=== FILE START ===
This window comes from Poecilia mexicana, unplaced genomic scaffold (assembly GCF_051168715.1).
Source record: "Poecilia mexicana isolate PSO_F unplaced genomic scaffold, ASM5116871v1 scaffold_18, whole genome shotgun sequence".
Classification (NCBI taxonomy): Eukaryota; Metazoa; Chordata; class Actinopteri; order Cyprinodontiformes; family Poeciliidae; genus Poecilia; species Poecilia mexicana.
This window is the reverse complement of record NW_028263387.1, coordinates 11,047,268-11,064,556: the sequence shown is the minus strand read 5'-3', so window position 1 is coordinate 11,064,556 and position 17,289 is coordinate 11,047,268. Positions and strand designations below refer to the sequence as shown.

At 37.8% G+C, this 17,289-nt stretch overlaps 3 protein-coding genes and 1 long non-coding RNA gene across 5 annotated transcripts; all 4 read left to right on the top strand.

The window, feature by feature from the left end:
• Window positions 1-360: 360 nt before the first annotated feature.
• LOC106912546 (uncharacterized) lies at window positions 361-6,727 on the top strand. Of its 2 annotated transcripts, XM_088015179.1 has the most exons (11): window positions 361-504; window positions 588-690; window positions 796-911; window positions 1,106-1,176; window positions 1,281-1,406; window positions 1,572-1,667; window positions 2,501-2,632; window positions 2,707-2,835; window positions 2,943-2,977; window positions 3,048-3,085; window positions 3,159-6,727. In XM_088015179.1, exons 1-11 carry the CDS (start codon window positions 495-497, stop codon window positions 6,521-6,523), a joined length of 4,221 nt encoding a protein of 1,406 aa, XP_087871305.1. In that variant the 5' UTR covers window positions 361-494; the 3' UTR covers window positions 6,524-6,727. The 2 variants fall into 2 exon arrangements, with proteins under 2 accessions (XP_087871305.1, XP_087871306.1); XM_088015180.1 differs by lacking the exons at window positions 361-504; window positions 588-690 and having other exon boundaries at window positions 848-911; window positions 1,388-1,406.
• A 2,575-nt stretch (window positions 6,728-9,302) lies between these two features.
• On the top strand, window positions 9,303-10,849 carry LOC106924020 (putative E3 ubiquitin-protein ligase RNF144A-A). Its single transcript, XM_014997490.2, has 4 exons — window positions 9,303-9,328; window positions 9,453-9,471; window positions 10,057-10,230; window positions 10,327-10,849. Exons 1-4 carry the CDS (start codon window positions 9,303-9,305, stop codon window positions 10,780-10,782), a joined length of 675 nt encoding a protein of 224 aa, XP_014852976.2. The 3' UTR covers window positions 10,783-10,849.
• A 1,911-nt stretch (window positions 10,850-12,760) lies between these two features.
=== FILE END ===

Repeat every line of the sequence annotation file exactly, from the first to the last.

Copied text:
This window comes from Poecilia mexicana, unplaced genomic scaffold (assembly GCF_051168715.1).
Source record: "Poecilia mexicana isolate PSO_F unplaced genomic scaffold, ASM5116871v1 scaffold_18, whole genome shotgun sequence".
Classification (NCBI taxonomy): Eukaryota; Metazoa; Chordata; class Actinopteri; order Cyprinodontiformes; family Poeciliidae; genus Poecilia; species Poecilia mexicana.
This window is the reverse complement of record NW_028263387.1, coordinates 11,047,268-11,064,556: the sequence shown is the minus strand read 5'-3', so window position 1 is coordinate 11,064,556 and position 17,289 is coordinate 11,047,268. Positions and strand designations below refer to the sequence as shown.

At 37.8% G+C, this 17,289-nt stretch overlaps 3 protein-coding genes and 1 long non-coding RNA gene across 5 annotated transcripts; all 4 read left to right on the top strand.

The window, feature by feature from the left end:
• Window positions 1-360: 360 nt before the first annotated feature.
• LOC106912546 (uncharacterized) lies at window positions 361-6,727 on the top strand. Of its 2 annotated transcripts, XM_088015179.1 has the most exons (11): window positions 361-504; window positions 588-690; window positions 796-911; window positions 1,106-1,176; window positions 1,281-1,406; window positions 1,572-1,667; window positions 2,501-2,632; window positions 2,707-2,835; window positions 2,943-2,977; window positions 3,048-3,085; window positions 3,159-6,727. In XM_088015179.1, exons 1-11 carry the CDS (start codon window positions 495-497, stop codon window positions 6,521-6,523), a joined length of 4,221 nt encoding a protein of 1,406 aa, XP_087871305.1. In that variant the 5' UTR covers window positions 361-494; the 3' UTR covers window positions 6,524-6,727. The 2 variants fall into 2 exon arrangements, with proteins under 2 accessions (XP_087871305.1, XP_087871306.1); XM_088015180.1 differs by lacking the exons at window positions 361-504; window positions 588-690 and having other exon boundaries at window positions 848-911; window positions 1,388-1,406.
• A 2,575-nt stretch (window positions 6,728-9,302) lies between these two features.
• On the top strand, window positions 9,303-10,849 carry LOC106924020 (putative E3 ubiquitin-protein ligase RNF144A-A). Its single transcript, XM_014997490.2, has 4 exons — window positions 9,303-9,328; window positions 9,453-9,471; window positions 10,057-10,230; window positions 10,327-10,849. Exons 1-4 carry the CDS (start codon window positions 9,303-9,305, stop codon window positions 10,780-10,782), a joined length of 675 nt encoding a protein of 224 aa, XP_014852976.2. The 3' UTR covers window positions 10,783-10,849.
• A 1,911-nt stretch (window positions 10,850-12,760) lies between these two features.